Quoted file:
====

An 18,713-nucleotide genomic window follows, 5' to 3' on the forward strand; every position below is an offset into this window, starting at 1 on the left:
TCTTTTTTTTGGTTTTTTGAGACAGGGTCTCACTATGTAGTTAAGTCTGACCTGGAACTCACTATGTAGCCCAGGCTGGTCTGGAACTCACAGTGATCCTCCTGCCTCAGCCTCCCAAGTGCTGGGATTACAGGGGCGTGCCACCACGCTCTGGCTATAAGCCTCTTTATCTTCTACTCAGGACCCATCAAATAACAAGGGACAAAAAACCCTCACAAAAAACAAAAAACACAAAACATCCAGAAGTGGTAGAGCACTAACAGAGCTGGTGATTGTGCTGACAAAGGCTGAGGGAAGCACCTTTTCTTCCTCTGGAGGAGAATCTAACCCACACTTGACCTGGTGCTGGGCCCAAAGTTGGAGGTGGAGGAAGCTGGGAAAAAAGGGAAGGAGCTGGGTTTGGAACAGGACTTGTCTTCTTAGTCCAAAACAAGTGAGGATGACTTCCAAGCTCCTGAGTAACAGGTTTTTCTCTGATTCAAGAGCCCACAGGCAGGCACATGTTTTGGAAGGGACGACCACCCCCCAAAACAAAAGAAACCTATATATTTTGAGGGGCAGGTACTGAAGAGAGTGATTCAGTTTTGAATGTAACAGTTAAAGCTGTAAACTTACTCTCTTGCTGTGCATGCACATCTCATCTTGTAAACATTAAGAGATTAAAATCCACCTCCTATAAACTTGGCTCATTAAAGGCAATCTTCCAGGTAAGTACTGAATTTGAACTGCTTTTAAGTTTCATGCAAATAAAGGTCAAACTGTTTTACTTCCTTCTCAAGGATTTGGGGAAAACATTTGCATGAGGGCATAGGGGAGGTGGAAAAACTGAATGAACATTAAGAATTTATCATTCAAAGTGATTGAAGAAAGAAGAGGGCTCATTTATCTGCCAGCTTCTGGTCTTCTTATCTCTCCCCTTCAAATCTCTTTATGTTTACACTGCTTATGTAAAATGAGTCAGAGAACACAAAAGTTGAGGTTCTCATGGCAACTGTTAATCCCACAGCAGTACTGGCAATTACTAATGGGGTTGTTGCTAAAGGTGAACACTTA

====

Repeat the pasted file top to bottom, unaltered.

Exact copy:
An 18,713-nucleotide genomic window follows, 5' to 3' on the forward strand; every position below is an offset into this window, starting at 1 on the left:
TCTTTTTTTTGGTTTTTTGAGACAGGGTCTCACTATGTAGTTAAGTCTGACCTGGAACTCACTATGTAGCCCAGGCTGGTCTGGAACTCACAGTGATCCTCCTGCCTCAGCCTCCCAAGTGCTGGGATTACAGGGGCGTGCCACCACGCTCTGGCTATAAGCCTCTTTATCTTCTACTCAGGACCCATCAAATAACAAGGGACAAAAAACCCTCACAAAAAACAAAAAACACAAAACATCCAGAAGTGGTAGAGCACTAACAGAGCTGGTGATTGTGCTGACAAAGGCTGAGGGAAGCACCTTTTCTTCCTCTGGAGGAGAATCTAACCCACACTTGACCTGGTGCTGGGCCCAAAGTTGGAGGTGGAGGAAGCTGGGAAAAAAGGGAAGGAGCTGGGTTTGGAACAGGACTTGTCTTCTTAGTCCAAAACAAGTGAGGATGACTTCCAAGCTCCTGAGTAACAGGTTTTTCTCTGATTCAAGAGCCCACAGGCAGGCACATGTTTTGGAAGGGACGACCACCCCCCAAAACAAAAGAAACCTATATATTTTGAGGGGCAGGTACTGAAGAGAGTGATTCAGTTTTGAATGTAACAGTTAAAGCTGTAAACTTACTCTCTTGCTGTGCATGCACATCTCATCTTGTAAACATTAAGAGATTAAAATCCACCTCCTATAAACTTGGCTCATTAAAGGCAATCTTCCAGGTAAGTACTGAATTTGAACTGCTTTTAAGTTTCATGCAAATAAAGGTCAAACTGTTTTACTTCCTTCTCAAGGATTTGGGGAAAACATTTGCATGAGGGCATAGGGGAGGTGGAAAAACTGAATGAACATTAAGAATTTATCATTCAAAGTGATTGAAGAAAGAAGAGGGCTCATTTATCTGCCAGCTTCTGGTCTTCTTATCTCTCCCCTTCAAATCTCTTTATGTTTACACTGCTTATGTAAAATGAGTCAGAGAACACAAAAGTTGAGGTTCTCATGGCAACTGTTAATCCCACAGCAGTACTGGCAATTACTAATGGGGTTGTTGCTAAAGGTGAACACTTA